Whilst it was certainly not a perfect replication at times, I personally want to applaud Zack Snyder for the work that he put in post-production to remove a previous cast member out of this film and recasting. It is obviously a lot of hard work to recast someone and try and place them into the film all during post-production, but the work done with Tig Notaro was phenomenal and what a person to replace the role with. It honestly felt like she should have been there from the start, and the team behind the post-production did a wonderful job placing her in. Recasting that late into the film’s production is something that obviously no studio wants to deal with, but Army of the Dead shows that it is possible and that it may just be the best option.

Aside from the incredible zombie tiger that is highlighted in the trailer, it was disappointing how lacking the creativity was within the design of the film. With a landscape to use such as Las Vegas and in a world where there is an apocalypse happening, the world for the most part felt bland and unoriginal. Most of the visual work went into bringing that zombie tiger to life and little attention was brought to having fun with the actual zombie designs. Not only that, but most of the cinematography resorted to slow-motion shots and explosions, trying to play off of the major blockbusters but doing little to make it fun or original.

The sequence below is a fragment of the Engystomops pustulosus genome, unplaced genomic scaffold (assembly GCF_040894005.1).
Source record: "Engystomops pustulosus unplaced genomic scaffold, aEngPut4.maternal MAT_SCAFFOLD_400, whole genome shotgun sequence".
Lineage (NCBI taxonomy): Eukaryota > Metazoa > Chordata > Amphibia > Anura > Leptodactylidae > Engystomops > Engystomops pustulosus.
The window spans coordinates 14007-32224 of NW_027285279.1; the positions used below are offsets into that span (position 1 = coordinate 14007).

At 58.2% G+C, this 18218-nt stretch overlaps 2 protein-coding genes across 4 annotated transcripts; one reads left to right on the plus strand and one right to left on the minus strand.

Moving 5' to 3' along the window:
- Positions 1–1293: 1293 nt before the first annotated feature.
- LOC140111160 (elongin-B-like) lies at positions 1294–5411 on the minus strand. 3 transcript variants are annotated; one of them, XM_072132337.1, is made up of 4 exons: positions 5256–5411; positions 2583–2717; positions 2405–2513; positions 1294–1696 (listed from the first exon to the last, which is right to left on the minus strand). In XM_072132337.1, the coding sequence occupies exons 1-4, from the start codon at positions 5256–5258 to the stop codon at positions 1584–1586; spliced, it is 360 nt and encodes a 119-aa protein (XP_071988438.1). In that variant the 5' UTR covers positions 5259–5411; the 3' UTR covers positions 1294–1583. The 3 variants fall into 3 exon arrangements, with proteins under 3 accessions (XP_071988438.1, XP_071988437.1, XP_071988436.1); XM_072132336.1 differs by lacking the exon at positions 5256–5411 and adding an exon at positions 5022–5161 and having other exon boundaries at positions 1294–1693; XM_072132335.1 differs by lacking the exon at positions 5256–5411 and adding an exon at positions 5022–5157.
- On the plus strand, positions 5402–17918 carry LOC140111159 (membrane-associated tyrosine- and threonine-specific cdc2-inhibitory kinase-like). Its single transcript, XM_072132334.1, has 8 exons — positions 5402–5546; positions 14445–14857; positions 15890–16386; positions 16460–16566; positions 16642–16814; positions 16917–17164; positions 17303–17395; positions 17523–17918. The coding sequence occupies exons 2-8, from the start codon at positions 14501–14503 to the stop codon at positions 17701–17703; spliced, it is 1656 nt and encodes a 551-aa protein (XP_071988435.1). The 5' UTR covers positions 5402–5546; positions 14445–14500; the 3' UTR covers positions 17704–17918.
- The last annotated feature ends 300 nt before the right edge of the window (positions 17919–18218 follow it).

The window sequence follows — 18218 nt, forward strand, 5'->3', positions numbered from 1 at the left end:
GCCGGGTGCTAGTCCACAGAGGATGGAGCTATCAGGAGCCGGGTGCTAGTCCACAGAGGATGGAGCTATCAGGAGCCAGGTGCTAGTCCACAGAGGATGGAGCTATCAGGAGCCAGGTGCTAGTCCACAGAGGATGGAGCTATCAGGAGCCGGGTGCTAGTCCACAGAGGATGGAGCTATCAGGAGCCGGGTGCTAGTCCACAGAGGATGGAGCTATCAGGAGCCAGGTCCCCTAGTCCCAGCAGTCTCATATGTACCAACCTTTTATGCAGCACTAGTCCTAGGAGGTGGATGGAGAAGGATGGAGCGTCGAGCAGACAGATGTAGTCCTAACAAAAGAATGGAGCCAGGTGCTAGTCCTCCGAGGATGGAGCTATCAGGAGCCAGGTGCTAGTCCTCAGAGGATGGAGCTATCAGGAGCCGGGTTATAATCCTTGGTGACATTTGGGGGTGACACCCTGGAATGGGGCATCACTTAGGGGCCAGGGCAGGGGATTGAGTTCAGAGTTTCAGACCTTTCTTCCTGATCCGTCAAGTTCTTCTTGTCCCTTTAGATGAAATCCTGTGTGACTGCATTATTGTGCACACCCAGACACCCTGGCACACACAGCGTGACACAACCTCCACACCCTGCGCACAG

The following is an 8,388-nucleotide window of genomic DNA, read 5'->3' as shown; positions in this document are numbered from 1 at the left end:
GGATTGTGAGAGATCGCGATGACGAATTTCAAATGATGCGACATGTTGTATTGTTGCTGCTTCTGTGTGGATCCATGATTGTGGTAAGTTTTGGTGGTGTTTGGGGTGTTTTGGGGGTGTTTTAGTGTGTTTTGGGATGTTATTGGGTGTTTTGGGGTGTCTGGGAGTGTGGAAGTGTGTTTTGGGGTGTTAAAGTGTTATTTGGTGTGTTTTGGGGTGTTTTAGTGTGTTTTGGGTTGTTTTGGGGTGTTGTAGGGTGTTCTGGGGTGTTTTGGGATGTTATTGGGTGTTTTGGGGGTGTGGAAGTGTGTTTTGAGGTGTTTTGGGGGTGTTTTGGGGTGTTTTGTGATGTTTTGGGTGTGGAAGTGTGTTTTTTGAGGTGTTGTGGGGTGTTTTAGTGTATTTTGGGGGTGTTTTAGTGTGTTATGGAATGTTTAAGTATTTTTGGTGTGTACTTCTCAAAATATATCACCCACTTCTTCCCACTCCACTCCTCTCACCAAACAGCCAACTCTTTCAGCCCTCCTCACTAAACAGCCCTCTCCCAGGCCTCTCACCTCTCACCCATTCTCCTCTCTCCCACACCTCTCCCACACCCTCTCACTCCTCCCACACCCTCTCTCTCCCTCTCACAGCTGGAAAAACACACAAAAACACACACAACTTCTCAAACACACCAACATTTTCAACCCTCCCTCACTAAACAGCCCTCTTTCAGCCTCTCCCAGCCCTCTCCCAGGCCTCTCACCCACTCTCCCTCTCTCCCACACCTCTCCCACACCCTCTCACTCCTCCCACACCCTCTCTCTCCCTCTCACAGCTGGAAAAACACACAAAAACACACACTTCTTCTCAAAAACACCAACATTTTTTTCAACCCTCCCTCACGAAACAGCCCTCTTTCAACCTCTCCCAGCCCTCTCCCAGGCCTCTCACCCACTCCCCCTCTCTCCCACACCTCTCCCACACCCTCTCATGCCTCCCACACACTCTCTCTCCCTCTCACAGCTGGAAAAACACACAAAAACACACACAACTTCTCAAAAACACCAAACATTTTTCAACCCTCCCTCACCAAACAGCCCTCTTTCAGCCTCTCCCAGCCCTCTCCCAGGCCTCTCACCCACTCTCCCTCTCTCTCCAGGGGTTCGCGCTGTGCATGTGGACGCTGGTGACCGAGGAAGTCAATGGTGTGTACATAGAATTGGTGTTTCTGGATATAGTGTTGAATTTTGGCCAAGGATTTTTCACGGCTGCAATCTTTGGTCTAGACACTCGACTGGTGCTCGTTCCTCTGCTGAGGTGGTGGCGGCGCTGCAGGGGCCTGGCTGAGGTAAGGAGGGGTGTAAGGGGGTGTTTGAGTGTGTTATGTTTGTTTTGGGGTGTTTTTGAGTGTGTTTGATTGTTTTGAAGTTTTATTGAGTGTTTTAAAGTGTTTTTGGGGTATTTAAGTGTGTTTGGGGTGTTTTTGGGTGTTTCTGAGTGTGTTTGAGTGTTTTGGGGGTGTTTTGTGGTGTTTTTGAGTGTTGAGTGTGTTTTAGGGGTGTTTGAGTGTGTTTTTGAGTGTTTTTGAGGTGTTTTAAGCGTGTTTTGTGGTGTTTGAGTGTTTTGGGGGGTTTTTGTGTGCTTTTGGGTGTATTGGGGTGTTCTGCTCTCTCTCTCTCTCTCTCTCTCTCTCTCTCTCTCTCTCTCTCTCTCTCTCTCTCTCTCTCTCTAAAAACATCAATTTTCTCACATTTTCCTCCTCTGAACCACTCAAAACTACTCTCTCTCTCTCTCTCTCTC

Thinking back on the film, it is still unclear what the tone of the film was meant to be. So many of the direction choices by Snyder lead me to believe that he wanted to have fun with the subject matter and mock the formula of the zombie genre. The opening scene of the film, which establishes the lore of zombies into this world, has an awkward humorous tone to it that turns into a Michael Bay-style blowout. When this scene transitions to the official opening credits, it felt like it was cut in a way to be entertaining and to make fun of the genre, but it was hard to fully embrace the style.